The so-called proactive approach is described here. It is a method that was studied from the viewpoint of health economics. In the study patients were to be controlled by potent TCS before entry of the study. Successfully controlled patients were divided into two groups, that is, patients who use TCS regularly 1-2 days per week (proactive approach) and the others using TCS only when the flare was developed (reactive approach). In the former the interval between relapses was longer and economic burden was less.
 However, there are two points to be noted in translating the study into clinical practice. 1) The enrolled patients in the study were all successfully controlled ones by the initial treatment by potent TCS. It means patients who were judged as poorly controlled at the initial stage were not enrolled. 2) According to the proactive approach, patients can’t stop TCS theoretically forever. Eczema sufferers often become healed naturally especially in children. But in the approach such natural healing is not assumed. 

Adverse effects and monitoring
 The incidence of reported side effects from TCS use is low; however, most studies fail to follow up patients long term for potential complications. Cutaneous side effects include purpura, telangiectasia, striae, focal hypertrichosis, and acneform or rosacea-like eruptions. Of greatest concern is skin atrophy, which can be induced by any TCS, though higher-potency agents, occlusion, use on thinner skin, and older patient age increase this risk. Many of these side effects will resolve after discontinuing TCS use, but may take months. Sites of treatment should be assessed regularly for these adverse effects, particularly with use of more potent agents. Continuous application of TCS for long periods of time should be avoided, to limit the occurrence of negative changes. Proactive, once to twice weekly application of mid-potency TCS for up to 40 weeks has not demonstrated these adverse events in clinical trials.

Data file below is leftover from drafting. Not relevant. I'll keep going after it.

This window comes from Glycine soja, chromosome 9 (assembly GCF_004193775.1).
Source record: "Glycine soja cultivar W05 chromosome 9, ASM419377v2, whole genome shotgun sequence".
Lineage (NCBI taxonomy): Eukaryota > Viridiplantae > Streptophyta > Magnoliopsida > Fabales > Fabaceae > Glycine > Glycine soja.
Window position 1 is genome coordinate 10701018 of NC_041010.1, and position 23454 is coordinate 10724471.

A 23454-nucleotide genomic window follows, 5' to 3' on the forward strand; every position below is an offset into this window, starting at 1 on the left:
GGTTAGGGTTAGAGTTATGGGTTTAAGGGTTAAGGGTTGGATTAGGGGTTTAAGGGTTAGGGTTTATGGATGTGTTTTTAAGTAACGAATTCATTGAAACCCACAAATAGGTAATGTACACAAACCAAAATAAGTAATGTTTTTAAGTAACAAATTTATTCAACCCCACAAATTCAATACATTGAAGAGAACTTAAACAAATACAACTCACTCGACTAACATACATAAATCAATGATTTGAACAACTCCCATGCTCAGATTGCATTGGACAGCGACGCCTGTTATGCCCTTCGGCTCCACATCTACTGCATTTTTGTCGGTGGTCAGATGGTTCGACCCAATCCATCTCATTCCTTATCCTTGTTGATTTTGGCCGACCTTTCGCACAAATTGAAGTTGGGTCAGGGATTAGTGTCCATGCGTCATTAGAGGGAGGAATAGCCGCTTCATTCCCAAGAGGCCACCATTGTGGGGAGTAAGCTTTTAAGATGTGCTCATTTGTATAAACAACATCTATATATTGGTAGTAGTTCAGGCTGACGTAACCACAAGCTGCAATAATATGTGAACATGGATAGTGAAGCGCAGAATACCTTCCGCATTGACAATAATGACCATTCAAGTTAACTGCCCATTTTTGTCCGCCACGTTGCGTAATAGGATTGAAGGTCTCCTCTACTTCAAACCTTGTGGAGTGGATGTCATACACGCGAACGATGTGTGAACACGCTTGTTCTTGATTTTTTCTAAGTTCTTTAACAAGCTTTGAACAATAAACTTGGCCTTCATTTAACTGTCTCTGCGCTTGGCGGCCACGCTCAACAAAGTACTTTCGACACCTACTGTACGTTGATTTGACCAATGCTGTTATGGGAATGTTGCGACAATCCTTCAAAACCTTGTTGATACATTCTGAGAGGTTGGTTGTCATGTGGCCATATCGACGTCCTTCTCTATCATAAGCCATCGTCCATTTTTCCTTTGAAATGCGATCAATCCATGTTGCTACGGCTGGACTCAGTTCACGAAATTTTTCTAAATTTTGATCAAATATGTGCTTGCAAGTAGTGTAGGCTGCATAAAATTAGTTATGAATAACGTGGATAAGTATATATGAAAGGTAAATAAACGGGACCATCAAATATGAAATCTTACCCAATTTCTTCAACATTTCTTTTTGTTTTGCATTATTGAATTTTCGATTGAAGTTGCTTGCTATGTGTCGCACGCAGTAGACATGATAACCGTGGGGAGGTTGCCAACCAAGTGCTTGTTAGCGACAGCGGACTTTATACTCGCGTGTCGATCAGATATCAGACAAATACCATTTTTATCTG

TCS application on AD lesions does reduce Staphylococcus aureus bacterial load, likely via decreasing the inflammatory cytokines that inhibit antimicrobial peptide production. There is some worry that TCS may impair the process of wound healing and re-epithelialization, although excoriated and fissured lesions should be included in treatment given that the underlying inflammation and pruritus lead to these secondary changes. Allergic contact dermatitis/type IV hypersensitivity can develop to TCS or other ingredients in their formulations, such as propylene glycol and preservatives. This should be considered if lesions fail to respond as expected or worsen with application. Patch testing is needed to determine if the allergen is the steroid compound itself or a component of the vehicle. Development of tachyphylaxis is of concern for some practitioners, where the efficacy is thought to decrease with repeated use of the same agent, although data are lacking to suggest that this is a significant clinical problem. Although there is documented risk with systemic corticosteroid use, an association between topical steroid use and the development of cataracts or glaucoma is not as clear. Nonetheless, minimizing use at periocular sites may be prudent.

 Although the term “tachyphylaxis” is not appropriate to represent TSA or RBSS, the above phrase might refer to it. (Please refer to my article in the following URL about the difference of both.
http://topicalsteroidaddiction.weebly.com/chapter-1512288tragedy-of-tachyphylaxis.html)